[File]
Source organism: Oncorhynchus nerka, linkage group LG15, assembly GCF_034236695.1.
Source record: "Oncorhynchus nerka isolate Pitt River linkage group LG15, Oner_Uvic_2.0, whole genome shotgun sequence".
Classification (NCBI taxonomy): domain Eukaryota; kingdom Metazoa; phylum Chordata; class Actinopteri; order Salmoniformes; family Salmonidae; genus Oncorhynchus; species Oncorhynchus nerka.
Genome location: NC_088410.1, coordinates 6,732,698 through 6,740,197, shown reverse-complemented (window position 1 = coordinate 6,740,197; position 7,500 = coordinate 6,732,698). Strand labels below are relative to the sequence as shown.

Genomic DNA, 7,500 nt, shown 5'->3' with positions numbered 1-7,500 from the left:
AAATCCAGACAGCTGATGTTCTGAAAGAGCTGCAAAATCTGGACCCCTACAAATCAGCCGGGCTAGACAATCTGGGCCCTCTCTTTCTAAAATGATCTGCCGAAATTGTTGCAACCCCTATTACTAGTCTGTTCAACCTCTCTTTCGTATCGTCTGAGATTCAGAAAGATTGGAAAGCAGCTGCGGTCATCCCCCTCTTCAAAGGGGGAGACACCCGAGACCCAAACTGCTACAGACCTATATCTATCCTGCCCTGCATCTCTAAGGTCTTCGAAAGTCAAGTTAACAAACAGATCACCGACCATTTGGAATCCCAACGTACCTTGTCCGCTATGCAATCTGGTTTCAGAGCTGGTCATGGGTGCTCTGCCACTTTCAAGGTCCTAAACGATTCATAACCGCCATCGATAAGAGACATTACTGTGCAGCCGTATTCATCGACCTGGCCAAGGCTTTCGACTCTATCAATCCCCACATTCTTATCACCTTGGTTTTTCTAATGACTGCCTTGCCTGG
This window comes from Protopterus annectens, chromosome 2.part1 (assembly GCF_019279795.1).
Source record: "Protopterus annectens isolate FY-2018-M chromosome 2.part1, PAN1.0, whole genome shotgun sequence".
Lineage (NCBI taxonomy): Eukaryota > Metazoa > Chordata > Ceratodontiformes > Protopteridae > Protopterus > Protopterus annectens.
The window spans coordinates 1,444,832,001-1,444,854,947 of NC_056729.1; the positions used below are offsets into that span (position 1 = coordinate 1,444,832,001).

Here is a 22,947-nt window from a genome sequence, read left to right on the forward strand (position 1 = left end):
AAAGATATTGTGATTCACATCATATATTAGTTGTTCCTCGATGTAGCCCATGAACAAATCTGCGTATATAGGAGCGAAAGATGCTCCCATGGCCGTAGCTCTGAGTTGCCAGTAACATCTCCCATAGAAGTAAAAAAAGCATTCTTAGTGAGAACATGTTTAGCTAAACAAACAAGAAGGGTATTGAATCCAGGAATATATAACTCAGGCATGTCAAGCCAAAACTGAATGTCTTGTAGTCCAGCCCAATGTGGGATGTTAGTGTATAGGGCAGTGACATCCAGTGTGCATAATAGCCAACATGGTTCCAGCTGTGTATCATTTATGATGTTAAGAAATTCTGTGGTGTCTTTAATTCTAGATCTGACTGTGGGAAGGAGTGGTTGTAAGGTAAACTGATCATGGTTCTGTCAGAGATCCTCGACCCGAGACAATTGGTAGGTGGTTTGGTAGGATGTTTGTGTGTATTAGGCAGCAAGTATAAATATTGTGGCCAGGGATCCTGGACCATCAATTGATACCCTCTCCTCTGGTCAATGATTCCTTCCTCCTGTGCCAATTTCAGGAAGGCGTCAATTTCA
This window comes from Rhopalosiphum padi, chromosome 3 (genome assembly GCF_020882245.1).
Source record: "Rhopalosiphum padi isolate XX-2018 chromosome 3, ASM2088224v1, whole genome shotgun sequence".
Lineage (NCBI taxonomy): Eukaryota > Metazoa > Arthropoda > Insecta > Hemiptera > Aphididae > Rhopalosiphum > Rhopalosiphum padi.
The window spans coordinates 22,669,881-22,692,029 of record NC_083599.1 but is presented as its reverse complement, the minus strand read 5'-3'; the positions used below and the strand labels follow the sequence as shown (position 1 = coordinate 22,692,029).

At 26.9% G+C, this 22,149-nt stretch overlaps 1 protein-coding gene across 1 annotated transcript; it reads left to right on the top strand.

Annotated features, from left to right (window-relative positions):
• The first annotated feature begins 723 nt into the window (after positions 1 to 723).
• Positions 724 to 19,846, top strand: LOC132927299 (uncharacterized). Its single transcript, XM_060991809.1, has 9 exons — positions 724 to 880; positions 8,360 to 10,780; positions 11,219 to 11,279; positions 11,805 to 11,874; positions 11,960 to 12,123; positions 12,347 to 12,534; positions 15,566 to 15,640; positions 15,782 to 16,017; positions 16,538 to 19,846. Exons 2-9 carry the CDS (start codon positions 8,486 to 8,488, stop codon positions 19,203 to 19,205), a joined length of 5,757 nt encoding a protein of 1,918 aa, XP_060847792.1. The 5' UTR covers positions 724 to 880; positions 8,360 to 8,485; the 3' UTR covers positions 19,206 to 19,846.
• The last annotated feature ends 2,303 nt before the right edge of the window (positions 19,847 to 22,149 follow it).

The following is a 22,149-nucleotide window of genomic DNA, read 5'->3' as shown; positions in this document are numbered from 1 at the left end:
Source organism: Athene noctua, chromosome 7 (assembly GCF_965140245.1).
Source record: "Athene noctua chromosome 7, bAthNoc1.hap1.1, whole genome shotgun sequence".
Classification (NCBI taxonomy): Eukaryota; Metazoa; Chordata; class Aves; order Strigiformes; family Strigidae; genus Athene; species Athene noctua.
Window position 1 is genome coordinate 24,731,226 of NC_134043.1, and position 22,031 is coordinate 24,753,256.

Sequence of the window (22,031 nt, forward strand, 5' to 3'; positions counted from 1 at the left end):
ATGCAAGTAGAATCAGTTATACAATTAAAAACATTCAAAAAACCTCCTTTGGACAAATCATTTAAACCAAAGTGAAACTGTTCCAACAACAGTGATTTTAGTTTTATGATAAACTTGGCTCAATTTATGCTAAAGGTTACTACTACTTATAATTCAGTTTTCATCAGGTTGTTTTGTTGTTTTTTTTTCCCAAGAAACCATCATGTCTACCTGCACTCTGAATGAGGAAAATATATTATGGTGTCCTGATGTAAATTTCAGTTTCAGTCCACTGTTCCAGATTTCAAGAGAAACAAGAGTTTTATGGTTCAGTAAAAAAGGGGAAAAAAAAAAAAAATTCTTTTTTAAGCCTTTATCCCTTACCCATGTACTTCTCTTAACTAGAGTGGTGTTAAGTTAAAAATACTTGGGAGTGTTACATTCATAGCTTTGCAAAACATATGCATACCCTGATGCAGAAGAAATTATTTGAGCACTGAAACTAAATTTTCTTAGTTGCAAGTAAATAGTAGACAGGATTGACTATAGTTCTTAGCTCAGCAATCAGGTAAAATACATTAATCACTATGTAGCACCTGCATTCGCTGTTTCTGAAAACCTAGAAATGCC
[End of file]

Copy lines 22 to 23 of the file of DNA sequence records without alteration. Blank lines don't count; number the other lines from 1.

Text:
The following is a 22,149-nucleotide window of genomic DNA, read 5'->3' as shown; positions in this document are numbered from 1 at the left end:
Source organism: Athene noctua, chromosome 7 (assembly GCF_965140245.1).